The Whitefield Library has five months to raise $25,000 to buy the Arlington Grange building from the Maine State Grange.
The Grange must have the funds by Aug. 30, according to Whitefield Library Association President Sue McKeen said.
After the library buys the building, it plans two more phases of fundraising to revive the aging structure into a lively space for the community to gather and learn.
The Whitefield Library Association founded a library in the building two years ago. In February, the association signed a purchase-and-sale agreement to buy the building.
The Maine State Grange owns the building after the Arlington Grange dissolved and relinquished its charter.
“It’s interesting to sit here and have this vision of what this can look like,” McKeen said in the building.
The bottom floor will continue to hold the library’s 6,000-plus books, while the upstairs, with its wood floor and stage, will become a gathering place available to rent for art shows, live music, theater performances, educational workshops, and more.
Once it completes the purchase of the building, the association would like to create more consistent programming, such as a story hour for children and a book club for adults.
The library will continue to be free for residents of Whitefield and the surrounding area. The rental fees for the upstairs space will help cover the library’s operating expenses.
“That’s the organic part of this building, and our intent is not to structure it ourselves and (say) ‘This is who we are and this is what we are going to give you,’ but rather see what these communities around us need from us and grow from that,” Cheryl Joslyn, vice president of the association, said. “It’s a totally different mindset than what I think libraries have represented in the past.”
The association will fulfill its vision in three phases, estimated to cost a total of $155,000.
Since the association started phase one, fundraising to purchase the library, it has collected nearly $7,000 in about three weeks, Joslyn said.
After the library completes the purchase, it will start renovations as soon as funding permits
After completing phase one, the association needs to raise $17,000 for its initial launch costs.
According to the library’s website, these costs include high-speed internet, library supplies, seasonal maintenance, and basic operating costs for the first year.
The last phase, renovations, is the most expensive at $113,000. The work will include upgrades to fire, heating, and safety systems; roof repair; and ceiling restoration. The association used estimates from a few companies to set its fundraising goals, Joslyn said.
People are excited to see the building used as a gathering space, McKeen said. Members of the Arlington Grange wrote a letter to the Maine State Grange in support of the library association buying the building, Joslyn said.
“They’ve got a lot of these Grange buildings for sale. They’ve got a lot of them on their hands. Having said that, I think the idea that this was going to stay in the community was really appealing to them,” McKeen said.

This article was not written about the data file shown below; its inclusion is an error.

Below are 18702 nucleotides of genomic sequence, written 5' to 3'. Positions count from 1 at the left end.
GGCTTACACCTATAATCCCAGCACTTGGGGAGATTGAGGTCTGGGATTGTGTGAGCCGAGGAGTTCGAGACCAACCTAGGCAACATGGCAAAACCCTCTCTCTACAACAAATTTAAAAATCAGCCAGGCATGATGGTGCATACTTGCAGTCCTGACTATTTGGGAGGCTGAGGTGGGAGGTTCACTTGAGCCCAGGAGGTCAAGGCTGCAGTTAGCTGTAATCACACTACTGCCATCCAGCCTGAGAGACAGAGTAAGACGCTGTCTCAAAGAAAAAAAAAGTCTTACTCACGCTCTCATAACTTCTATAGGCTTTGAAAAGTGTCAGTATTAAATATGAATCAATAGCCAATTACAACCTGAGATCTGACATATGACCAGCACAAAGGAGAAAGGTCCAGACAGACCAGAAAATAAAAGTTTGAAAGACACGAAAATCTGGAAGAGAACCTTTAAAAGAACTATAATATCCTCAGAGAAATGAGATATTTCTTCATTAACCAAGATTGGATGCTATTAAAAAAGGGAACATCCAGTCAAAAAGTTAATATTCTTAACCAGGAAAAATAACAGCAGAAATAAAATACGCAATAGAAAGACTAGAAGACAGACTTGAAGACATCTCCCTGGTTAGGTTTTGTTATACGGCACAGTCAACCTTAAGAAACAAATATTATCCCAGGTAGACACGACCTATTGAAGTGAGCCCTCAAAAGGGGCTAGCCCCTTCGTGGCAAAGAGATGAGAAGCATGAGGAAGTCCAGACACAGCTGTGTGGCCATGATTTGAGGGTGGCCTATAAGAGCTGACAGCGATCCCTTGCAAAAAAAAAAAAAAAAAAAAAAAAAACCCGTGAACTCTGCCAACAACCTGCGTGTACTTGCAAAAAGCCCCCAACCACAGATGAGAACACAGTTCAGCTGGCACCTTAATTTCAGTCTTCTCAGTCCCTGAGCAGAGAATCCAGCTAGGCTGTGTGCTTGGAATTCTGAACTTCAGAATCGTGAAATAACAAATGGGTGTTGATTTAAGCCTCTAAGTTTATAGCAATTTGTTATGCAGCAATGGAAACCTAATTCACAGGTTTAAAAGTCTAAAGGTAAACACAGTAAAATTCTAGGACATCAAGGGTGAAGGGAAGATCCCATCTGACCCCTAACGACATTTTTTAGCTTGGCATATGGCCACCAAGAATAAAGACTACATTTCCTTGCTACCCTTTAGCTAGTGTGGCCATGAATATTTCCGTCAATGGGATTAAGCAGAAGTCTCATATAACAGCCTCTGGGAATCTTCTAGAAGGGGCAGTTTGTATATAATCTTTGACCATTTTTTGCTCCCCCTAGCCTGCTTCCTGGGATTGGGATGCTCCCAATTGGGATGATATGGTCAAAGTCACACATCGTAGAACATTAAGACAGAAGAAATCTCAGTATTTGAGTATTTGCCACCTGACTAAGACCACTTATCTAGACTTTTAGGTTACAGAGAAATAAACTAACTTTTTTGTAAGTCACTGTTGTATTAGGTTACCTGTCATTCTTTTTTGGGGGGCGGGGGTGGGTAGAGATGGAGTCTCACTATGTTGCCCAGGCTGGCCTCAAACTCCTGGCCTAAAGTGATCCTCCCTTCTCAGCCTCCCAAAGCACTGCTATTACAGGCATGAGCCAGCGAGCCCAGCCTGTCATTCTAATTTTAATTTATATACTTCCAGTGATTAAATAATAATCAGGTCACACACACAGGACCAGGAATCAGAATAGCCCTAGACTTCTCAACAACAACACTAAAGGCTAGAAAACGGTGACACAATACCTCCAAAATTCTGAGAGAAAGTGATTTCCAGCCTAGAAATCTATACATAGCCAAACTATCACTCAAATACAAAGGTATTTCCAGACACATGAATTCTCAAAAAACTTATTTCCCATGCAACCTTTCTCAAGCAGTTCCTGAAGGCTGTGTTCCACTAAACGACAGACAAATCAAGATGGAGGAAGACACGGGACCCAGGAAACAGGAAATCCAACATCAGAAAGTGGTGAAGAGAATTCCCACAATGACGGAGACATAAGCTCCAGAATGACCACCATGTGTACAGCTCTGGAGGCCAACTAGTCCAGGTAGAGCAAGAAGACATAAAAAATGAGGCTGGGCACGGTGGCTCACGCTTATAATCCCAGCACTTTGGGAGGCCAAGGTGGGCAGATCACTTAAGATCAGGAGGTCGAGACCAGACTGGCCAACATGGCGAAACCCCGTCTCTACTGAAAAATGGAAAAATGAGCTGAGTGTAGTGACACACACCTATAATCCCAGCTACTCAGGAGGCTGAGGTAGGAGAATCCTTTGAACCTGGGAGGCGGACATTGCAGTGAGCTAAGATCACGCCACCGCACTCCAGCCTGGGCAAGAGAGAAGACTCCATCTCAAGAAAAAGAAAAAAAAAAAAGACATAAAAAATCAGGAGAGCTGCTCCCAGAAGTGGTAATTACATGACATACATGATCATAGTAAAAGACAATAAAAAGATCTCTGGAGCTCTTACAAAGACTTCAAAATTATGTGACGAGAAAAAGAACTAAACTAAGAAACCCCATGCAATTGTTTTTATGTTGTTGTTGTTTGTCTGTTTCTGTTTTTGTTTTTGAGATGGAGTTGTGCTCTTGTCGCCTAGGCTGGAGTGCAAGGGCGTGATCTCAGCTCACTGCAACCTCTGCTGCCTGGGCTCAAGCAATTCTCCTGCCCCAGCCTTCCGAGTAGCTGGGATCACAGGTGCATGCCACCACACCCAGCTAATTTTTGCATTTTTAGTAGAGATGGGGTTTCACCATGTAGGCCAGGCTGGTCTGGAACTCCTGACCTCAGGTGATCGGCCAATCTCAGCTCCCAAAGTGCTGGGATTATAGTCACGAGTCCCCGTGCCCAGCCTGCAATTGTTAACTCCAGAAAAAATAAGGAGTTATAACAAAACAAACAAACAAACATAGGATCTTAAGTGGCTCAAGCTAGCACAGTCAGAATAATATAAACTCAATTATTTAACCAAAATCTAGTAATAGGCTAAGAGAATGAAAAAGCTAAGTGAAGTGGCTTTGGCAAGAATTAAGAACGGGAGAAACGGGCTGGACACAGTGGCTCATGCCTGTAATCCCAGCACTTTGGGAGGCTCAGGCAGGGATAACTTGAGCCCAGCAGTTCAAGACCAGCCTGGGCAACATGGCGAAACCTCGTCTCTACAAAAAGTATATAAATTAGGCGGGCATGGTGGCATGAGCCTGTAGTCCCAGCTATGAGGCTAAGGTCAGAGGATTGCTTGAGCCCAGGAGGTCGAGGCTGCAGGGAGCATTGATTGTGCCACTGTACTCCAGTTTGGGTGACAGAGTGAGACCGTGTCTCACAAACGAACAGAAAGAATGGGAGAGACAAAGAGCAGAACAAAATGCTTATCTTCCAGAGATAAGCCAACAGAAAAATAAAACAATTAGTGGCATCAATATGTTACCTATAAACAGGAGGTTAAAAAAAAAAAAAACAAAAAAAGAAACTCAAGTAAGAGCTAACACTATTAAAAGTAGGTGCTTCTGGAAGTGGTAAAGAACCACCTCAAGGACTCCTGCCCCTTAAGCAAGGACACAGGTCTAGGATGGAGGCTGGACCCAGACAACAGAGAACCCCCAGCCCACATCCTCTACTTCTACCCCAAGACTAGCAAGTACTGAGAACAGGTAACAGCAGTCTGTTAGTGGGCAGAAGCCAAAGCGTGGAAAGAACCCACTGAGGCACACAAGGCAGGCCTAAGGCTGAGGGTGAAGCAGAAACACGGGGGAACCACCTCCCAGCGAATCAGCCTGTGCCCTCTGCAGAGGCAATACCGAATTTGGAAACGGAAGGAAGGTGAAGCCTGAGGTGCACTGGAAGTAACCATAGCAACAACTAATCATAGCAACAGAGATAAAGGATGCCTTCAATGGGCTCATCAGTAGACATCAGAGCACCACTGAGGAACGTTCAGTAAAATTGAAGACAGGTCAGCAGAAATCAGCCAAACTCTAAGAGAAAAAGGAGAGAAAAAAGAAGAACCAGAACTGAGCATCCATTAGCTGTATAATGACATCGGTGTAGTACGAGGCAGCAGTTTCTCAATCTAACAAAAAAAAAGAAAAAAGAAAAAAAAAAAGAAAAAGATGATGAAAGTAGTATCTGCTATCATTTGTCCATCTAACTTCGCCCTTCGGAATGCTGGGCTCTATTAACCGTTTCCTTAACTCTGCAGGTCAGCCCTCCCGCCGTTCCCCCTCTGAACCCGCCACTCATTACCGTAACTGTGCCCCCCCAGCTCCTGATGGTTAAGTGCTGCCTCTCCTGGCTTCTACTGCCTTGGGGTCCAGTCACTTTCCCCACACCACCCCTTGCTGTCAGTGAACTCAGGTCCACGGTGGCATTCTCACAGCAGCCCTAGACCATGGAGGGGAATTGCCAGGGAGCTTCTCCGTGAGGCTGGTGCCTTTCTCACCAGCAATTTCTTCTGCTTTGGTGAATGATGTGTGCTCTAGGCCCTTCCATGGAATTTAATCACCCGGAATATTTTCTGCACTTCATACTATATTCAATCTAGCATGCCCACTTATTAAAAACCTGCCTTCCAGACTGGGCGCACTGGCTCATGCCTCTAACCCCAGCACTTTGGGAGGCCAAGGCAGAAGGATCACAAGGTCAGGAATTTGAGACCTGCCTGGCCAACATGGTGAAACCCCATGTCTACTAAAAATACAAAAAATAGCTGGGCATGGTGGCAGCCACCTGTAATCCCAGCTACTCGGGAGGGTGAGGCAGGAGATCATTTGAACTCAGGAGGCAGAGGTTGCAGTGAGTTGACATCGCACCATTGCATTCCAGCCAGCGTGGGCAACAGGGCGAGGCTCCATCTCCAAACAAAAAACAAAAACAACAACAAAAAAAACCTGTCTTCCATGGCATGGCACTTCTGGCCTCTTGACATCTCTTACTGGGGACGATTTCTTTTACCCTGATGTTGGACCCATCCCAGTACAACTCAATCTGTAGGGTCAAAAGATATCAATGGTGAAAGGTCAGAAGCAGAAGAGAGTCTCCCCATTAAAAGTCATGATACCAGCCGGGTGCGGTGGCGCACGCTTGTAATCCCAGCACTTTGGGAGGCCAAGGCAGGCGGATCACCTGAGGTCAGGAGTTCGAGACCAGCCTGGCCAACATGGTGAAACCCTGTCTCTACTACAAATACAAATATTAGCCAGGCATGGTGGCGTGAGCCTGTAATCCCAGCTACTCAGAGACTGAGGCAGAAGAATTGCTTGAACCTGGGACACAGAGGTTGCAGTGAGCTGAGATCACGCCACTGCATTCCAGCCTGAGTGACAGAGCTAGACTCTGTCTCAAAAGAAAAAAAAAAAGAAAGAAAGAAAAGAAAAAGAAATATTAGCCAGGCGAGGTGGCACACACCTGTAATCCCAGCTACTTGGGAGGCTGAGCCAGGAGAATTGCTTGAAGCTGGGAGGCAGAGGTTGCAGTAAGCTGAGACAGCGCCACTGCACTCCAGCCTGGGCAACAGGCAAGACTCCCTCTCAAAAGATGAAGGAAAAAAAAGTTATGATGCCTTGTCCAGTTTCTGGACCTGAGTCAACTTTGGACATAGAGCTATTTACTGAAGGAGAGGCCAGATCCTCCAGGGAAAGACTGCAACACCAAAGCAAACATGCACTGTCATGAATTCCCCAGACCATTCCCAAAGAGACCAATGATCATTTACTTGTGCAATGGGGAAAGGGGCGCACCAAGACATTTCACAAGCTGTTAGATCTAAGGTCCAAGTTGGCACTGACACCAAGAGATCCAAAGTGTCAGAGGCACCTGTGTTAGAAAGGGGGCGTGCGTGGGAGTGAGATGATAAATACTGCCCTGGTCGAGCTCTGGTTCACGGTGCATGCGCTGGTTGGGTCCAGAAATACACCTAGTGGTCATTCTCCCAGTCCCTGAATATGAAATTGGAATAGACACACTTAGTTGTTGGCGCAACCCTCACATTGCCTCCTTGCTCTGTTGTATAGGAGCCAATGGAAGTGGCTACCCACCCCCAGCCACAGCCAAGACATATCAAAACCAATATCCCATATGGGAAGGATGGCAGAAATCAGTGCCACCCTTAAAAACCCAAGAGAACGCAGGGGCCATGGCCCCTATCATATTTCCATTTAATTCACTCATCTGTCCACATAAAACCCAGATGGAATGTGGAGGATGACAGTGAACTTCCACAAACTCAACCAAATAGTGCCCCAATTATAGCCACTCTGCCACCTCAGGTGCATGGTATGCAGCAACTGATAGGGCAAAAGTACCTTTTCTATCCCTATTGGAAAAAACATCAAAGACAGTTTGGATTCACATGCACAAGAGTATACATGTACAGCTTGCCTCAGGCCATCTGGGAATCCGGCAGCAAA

Granges were first organized in 1867 as farmers associations that sponsored social activities, community service, and political lobbying. They are found nationally.
According to the Maine State Grange website, “Changes in insurance laws, the growing popularity of television, the decline of farming, and other demographic and cultural changes began to affect membership levels of the Grange after 1960.”
In 1884, members of Erskine Post #24 Grand Army of the Republic began fundraising to build a memorial hall. The same year, the yellow building atop the large hill on Grand Army Road in Whitefield was built.
The hall became a school and gathering place for the community.
The post sold the building to the Whitefield and Kings Mills Granges in 1914. The Granges consolidated and became Arlington Grange, named after Fred Arlington Naray, a Civil War soldier from Whitefield.
When the Arlington Grange dissolved and relinquished its charter in August 2018, “We had some decisions to make moving forward, whether we would pursue purchasing the building from the State Grange or look for another piece of property for our library or dissolve our library,” Joslyn said. “And we chose option number one.”
The Whitefield Library has its own interesting, albeit shorter, history.
The library opened in 2017, inspired by a March 2016 letter from Quinn Conroy, then a second-grader at Whitefield Elementary School, to the Whitefield Board of Selectmen requesting a public library.
According to the Whitefield Library’s website, “The opening of the Whitefield Library completes (Erskine) Post #24’s vision of what the hall would provide to the community,” because the post never fulfilled its own goal of establishing a library.
The library has grown from 16 to nearly 51 volunteers. Not all are active, but all help in some way.
In addition to the purchase and renovations, the library’s hours of operation will increase. If everything goes to plan, the library will be open year-round instead of seasonally, from May to October.
The main way to donate is through the crowdfunding website GoFundMe. A link is on the homepage of the library’s website: whitefieldlibrary.org.
The association will host several fundraising events in the spring, summer, and probably this fall. One of the bigger events will be the annual open house, set for June.
Within three weeks, McKeen said the association expects to solicit donations by mail. The association is applying for grants as well.
The library will open for its third season Saturday, May 18. Hours will be 10 a.m. to noon and 5-7 p.m. Wednesday and 10 a.m. to 2 p.m. Saturday.